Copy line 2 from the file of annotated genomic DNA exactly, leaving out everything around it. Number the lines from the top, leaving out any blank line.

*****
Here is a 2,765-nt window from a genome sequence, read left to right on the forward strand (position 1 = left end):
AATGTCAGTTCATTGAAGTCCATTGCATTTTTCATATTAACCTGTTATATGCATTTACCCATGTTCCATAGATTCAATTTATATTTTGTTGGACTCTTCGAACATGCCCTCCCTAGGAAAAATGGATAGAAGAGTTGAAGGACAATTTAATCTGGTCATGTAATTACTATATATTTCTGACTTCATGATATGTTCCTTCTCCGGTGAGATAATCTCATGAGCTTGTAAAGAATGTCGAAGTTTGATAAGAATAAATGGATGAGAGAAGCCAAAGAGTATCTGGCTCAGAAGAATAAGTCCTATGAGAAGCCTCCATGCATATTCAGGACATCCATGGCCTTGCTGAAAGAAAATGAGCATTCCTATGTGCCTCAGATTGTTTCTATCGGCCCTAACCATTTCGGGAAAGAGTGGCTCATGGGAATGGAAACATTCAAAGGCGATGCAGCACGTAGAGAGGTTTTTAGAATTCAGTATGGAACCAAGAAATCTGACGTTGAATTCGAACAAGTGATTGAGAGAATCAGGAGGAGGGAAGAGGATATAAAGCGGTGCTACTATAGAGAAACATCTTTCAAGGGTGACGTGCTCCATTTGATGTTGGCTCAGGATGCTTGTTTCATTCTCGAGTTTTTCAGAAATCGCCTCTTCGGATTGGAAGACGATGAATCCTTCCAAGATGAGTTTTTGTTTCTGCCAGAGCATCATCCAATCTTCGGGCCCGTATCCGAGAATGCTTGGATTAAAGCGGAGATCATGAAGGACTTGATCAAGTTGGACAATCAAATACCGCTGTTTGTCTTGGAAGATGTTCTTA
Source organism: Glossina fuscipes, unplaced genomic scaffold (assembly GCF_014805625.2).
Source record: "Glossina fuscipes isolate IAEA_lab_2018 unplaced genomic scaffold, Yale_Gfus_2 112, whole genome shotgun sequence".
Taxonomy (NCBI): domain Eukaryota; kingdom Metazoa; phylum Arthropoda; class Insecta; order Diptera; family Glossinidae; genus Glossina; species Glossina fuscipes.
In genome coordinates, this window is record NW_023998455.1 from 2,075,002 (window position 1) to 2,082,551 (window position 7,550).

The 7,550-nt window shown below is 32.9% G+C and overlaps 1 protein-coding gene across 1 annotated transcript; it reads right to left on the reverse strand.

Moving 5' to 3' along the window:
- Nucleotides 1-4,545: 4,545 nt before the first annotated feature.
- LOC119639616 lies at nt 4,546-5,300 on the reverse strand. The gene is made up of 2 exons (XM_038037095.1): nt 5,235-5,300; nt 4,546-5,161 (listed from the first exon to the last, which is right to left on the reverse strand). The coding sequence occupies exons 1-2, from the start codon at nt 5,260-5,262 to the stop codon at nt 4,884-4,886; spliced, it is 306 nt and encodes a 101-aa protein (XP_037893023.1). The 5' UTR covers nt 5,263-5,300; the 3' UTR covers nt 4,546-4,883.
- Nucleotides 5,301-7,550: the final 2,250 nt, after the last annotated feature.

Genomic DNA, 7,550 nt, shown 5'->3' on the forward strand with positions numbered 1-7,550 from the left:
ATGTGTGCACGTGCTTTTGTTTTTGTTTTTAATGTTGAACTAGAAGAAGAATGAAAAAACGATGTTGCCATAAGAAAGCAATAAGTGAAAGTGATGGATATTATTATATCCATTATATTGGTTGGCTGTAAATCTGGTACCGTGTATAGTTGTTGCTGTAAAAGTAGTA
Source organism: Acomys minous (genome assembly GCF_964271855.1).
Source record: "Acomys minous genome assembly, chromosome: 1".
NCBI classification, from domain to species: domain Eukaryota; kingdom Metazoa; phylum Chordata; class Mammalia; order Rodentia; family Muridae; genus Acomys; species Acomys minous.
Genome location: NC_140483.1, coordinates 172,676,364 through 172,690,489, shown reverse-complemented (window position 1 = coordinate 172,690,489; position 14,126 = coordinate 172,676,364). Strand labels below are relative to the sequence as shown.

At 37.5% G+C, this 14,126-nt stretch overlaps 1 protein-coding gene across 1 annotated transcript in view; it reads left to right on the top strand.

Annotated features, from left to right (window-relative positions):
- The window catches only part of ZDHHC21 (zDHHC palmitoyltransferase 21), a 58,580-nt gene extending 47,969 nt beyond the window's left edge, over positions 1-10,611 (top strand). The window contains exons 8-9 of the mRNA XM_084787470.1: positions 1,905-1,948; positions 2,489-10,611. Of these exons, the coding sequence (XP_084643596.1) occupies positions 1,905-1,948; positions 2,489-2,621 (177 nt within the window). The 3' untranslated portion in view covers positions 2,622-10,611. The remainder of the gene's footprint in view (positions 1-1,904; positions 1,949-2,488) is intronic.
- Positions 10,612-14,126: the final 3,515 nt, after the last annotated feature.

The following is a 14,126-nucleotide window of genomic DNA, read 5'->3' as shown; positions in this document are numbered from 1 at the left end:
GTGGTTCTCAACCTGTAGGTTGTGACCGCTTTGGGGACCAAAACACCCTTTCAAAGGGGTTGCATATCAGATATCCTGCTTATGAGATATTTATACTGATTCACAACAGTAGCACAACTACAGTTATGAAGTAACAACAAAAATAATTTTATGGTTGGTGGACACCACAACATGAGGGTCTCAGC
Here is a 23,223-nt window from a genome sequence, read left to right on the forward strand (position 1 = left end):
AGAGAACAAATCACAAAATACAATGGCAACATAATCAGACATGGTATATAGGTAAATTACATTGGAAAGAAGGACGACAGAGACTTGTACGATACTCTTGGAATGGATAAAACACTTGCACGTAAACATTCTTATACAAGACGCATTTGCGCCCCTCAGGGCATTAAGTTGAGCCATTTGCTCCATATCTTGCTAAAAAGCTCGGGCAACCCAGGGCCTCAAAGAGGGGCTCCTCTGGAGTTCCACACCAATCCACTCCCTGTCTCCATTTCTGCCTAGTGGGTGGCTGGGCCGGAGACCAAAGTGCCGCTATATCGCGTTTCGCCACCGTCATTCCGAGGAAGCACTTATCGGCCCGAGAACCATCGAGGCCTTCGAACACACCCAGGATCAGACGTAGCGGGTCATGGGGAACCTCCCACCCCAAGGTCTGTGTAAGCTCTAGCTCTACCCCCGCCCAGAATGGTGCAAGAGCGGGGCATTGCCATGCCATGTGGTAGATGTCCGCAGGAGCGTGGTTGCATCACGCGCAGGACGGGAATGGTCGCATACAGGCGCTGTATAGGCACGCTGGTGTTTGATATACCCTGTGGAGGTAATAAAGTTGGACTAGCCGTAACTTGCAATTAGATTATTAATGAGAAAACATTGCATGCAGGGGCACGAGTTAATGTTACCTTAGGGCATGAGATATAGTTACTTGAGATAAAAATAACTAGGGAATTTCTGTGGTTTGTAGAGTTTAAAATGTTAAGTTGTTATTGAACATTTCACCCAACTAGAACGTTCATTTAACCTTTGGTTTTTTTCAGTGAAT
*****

AATGTCAGTTCATTGAAGTCCATTGCATTTTTCATATTAACCTGTTATATGCATTTACCCATGTTCCATAGATTCAATTTATATTTTGTTGGACTCTTCGAACATGCCCTCCCTAGGAAAAATGGATAGAAGAGTTGAAGGACAATTTAATCTGGTCATGTAATTACTATATATTTCTGACTTCATGATATGTTCCTTCTCCGGTGAGATAATCTCATGAGCTTGTAAAGAATGTCGAAGTTTGATAAGAATAAATGGATGAGAGAAGCCAAAGAGTATCTGGCTCAGAAGAATAAGTCCTATGAGAAGCCTCCATGCATATTCAGGACATCCATGGCCTTGCTGAAAGAAAATGAGCATTCCTATGTGCCTCAGATTGTTTCTATCGGCCCTAACCATTTCGGGAAAGAGTGGCTCATGGGAATGGAAACATTCAAAGGCGATGCAGCACGTAGAGAGGTTTTTAGAATTCAGTATGGAACCAAGAAATCTGACGTTGAATTCGAACAAGTGATTGAGAGAATCAGGAGGAGGGAAGAGGATATAAAGCGGTGCTACTATAGAGAAACATCTTTCAAGGGTGACGTGCTCCATTTGATGTTGGCTCAGGATGCTTGTTTCATTCTCGAGTTTTTCAGAAATCGCCTCTTCGGATTGGAAGACGATGAATCCTTCCAAGATGAGTTTTTGTTTCTGCCAGAGCATCATCCAATCTTCGGGCCCGTATCCGAGAATGCTTGGATTAAAGCGGAGATCATGAAGGACTTGATCAAGTTGGACAATCAAATACCGCTGTTTGTCTTGGAAGATGTTCTTA